Liberal Individualism and Simulation in Wieland
Throughout Wieland the text circles around the possibility of social, and therefore national, progress during the period following the American Revolution. The eventual answers the text might provide are ambiguous and certainly outside the scope of this essay. However, one specific passage that contributes significantly to this textual discussion is contained within Clara’s description her brother and father’s qualities and the procurement of the bust of Cicero and how it sets the tone for the children’s use of their father’s temple. While attempting to break away from established systems of thought, the Wieland clan embrace Enlightenment thinking and with it the reverence for classical civilizations. In doing so, the possibility of progress is replaced with regress as they simply simulate and perform what they conceive to be Roman culture.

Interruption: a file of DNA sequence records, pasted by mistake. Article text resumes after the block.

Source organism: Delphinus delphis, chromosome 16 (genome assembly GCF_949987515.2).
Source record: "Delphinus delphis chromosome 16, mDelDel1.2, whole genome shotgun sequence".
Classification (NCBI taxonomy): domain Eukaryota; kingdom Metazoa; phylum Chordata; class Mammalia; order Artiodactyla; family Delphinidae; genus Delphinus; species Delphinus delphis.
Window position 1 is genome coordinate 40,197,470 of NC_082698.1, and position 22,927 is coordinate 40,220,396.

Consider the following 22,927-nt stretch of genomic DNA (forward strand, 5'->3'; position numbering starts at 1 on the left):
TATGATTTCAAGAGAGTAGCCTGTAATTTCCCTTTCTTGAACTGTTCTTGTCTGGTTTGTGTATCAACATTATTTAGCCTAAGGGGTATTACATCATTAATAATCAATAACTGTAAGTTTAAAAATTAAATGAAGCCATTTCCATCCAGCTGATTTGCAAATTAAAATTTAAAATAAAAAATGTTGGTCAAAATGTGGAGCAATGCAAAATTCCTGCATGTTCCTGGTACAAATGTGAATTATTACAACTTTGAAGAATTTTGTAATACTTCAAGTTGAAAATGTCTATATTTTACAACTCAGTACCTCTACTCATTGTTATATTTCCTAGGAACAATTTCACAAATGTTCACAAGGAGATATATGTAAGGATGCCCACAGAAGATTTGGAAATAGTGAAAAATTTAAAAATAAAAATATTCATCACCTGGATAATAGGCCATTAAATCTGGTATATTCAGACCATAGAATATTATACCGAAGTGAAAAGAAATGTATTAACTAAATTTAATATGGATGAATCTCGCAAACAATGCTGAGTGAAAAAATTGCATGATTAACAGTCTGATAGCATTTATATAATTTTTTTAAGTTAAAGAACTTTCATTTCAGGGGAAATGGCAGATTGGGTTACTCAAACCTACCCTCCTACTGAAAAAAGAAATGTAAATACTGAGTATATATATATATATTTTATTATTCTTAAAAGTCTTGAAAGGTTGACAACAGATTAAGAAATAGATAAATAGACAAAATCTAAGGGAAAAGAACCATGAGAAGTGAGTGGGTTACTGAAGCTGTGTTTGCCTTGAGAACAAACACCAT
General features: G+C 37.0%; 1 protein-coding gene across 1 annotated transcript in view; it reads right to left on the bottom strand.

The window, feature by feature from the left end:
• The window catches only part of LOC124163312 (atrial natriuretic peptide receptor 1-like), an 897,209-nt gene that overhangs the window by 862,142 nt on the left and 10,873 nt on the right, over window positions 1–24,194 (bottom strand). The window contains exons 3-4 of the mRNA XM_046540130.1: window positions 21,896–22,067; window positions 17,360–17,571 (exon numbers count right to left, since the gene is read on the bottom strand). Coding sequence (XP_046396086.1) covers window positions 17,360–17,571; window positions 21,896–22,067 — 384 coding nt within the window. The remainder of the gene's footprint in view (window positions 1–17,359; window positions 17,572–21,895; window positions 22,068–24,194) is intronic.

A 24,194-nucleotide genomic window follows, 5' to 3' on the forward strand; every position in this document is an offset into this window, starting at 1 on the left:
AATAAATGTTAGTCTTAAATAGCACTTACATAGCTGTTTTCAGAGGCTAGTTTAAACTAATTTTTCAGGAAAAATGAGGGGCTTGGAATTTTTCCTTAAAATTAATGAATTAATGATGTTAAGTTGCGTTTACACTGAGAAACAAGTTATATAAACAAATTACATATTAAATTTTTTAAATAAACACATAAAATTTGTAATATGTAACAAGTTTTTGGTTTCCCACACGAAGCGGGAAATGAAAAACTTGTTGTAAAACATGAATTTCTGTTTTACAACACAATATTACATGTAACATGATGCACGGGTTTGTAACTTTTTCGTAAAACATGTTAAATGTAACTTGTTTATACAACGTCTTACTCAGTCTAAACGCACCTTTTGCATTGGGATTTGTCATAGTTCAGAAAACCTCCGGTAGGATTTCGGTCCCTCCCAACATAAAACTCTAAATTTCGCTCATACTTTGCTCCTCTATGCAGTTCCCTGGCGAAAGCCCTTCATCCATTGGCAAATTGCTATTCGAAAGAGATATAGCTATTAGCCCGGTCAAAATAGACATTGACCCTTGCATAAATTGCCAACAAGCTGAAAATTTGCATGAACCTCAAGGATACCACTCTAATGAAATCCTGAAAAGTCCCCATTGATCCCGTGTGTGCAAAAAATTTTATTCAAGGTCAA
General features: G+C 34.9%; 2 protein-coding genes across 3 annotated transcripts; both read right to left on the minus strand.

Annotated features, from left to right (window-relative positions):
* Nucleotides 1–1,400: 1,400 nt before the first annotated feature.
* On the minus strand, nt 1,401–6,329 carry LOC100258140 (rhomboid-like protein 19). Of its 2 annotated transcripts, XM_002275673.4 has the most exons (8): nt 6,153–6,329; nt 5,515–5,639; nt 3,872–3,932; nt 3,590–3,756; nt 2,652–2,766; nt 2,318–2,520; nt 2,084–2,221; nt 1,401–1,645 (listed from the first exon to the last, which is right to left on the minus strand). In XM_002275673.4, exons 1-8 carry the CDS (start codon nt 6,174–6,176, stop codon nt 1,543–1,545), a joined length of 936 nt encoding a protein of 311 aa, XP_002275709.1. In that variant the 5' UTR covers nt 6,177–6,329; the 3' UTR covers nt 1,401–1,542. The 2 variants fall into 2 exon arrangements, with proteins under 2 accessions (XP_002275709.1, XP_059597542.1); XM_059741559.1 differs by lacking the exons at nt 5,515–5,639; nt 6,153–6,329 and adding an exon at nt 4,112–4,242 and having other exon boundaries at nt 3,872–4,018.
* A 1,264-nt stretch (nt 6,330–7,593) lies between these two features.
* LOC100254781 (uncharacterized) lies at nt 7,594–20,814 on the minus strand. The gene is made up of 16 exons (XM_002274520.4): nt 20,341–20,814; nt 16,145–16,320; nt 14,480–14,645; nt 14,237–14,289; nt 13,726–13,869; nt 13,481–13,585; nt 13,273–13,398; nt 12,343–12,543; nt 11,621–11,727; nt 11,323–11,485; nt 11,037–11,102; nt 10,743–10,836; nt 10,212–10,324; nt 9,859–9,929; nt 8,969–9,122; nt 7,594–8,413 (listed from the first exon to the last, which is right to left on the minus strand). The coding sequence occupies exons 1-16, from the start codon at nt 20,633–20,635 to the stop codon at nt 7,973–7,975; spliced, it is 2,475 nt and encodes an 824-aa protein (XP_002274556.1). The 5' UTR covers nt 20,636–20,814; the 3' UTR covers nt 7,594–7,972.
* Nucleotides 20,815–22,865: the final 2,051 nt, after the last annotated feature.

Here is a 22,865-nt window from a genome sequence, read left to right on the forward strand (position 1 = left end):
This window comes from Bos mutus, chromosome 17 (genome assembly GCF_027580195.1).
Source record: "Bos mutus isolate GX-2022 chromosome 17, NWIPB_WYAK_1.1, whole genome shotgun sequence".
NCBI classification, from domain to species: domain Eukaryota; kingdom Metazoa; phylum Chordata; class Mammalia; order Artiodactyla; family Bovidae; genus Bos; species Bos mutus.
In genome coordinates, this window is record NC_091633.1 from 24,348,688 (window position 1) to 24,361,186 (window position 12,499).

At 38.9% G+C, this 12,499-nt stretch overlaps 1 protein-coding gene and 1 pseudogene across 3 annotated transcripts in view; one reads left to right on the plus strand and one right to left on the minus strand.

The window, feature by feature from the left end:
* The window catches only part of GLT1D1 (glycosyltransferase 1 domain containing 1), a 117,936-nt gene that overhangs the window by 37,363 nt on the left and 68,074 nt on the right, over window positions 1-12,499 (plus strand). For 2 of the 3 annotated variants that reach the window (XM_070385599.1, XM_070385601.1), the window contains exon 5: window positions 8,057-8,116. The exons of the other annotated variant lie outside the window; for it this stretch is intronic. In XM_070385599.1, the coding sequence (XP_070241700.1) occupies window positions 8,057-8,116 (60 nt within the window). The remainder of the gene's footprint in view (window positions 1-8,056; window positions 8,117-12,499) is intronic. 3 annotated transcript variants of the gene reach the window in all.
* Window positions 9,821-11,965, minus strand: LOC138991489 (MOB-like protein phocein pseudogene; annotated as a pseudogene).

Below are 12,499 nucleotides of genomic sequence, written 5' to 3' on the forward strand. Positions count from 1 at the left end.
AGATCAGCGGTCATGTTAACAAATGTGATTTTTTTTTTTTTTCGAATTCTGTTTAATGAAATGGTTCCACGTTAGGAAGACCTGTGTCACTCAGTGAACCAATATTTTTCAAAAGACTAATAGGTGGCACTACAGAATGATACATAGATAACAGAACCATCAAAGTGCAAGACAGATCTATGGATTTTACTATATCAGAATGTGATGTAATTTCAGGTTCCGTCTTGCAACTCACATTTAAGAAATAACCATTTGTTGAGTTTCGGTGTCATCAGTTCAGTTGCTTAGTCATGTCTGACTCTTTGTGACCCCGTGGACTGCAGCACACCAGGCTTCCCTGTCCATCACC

The similarities between Wieland and his father provide the slate upon which the rejection of certain values begins. They maintain similar characters, appearances and “…were accustomed to [view] …the vicissitudes of human life…”(Brown 22) in the same light. Viewing perpetually changing circumstances in a consistent manner seems paradoxical and lends itself to the idea of society as...
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